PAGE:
After Google bought the site for $1.6 billion in 2006 and eventually faced pressure to turn it into a profit center, YouTube went on the hunt for feature content, like TV and movies, expecting such content would make it easier to sell ads. But that effort has been slow going as Google has so far remained unwilling to pay licensing fees on the same scale as Netflix and others.
From the beginning, YouTube also featured plenty of professional entertainment content, but it was often posted without the owners' consent. The site eventually implemented a filtering system in response to complaints from content owners.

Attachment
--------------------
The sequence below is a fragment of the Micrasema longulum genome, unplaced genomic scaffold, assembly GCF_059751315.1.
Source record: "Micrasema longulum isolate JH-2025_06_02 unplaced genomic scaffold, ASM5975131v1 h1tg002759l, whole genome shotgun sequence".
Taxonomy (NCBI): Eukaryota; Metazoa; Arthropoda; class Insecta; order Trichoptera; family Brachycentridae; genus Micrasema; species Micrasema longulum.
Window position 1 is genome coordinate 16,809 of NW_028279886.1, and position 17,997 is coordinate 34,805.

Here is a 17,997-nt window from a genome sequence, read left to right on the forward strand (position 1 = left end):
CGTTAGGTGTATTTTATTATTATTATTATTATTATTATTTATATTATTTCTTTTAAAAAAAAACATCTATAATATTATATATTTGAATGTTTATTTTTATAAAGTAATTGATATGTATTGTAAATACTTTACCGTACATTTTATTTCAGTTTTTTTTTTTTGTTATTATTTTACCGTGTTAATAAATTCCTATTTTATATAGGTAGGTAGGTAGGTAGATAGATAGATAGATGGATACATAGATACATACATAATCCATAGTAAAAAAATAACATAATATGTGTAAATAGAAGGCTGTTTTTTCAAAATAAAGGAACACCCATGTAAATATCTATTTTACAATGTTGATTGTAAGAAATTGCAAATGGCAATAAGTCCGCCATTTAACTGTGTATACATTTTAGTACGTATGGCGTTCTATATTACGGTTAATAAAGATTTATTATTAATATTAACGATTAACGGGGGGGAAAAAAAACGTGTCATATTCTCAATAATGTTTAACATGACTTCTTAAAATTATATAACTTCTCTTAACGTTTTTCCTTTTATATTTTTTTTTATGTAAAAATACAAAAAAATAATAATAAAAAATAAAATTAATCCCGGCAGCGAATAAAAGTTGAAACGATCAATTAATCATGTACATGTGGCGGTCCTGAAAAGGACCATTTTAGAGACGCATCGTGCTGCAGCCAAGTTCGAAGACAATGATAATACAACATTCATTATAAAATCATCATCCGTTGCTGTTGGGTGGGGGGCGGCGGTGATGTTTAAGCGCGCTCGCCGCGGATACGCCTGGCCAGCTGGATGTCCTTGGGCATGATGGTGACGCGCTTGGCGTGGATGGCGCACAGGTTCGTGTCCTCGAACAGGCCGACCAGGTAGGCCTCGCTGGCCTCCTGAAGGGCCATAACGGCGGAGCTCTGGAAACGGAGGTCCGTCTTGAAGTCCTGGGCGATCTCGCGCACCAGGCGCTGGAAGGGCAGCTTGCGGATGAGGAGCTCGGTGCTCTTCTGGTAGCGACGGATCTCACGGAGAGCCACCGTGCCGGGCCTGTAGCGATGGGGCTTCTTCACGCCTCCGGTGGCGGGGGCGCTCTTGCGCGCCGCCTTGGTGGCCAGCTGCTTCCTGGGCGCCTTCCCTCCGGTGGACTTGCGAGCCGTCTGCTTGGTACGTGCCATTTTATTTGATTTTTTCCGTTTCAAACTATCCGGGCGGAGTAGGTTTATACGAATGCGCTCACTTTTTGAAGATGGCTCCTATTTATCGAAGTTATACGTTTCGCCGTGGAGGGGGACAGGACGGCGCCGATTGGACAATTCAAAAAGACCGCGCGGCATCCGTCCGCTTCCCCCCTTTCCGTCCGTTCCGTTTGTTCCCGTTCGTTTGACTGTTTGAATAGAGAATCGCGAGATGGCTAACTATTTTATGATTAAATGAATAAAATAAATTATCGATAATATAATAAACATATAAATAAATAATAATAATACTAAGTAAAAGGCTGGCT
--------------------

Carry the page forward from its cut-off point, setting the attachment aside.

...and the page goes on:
Now, it is pursuing a middle way, investing in programming rather than spending huge sums to license it.
Brenna Ehrlich is tracking more developments:
There were also rumors buzzing around in February that YouTube CEO Salar Kamangar will be building out the site’s recently instated talent program by offering big-name stars their own YouTube channels. Those stars would then fill the channels with original content, while also keeping complete control of those three-minute videos. YouTube, in turn, would rake in the ad revenue.
And let’s not forget sports — YouTube is also apparently in talks with some major sporting leagues to bring even more live games to the site (it has already featured livestreaming Indian Premier League cricket matches).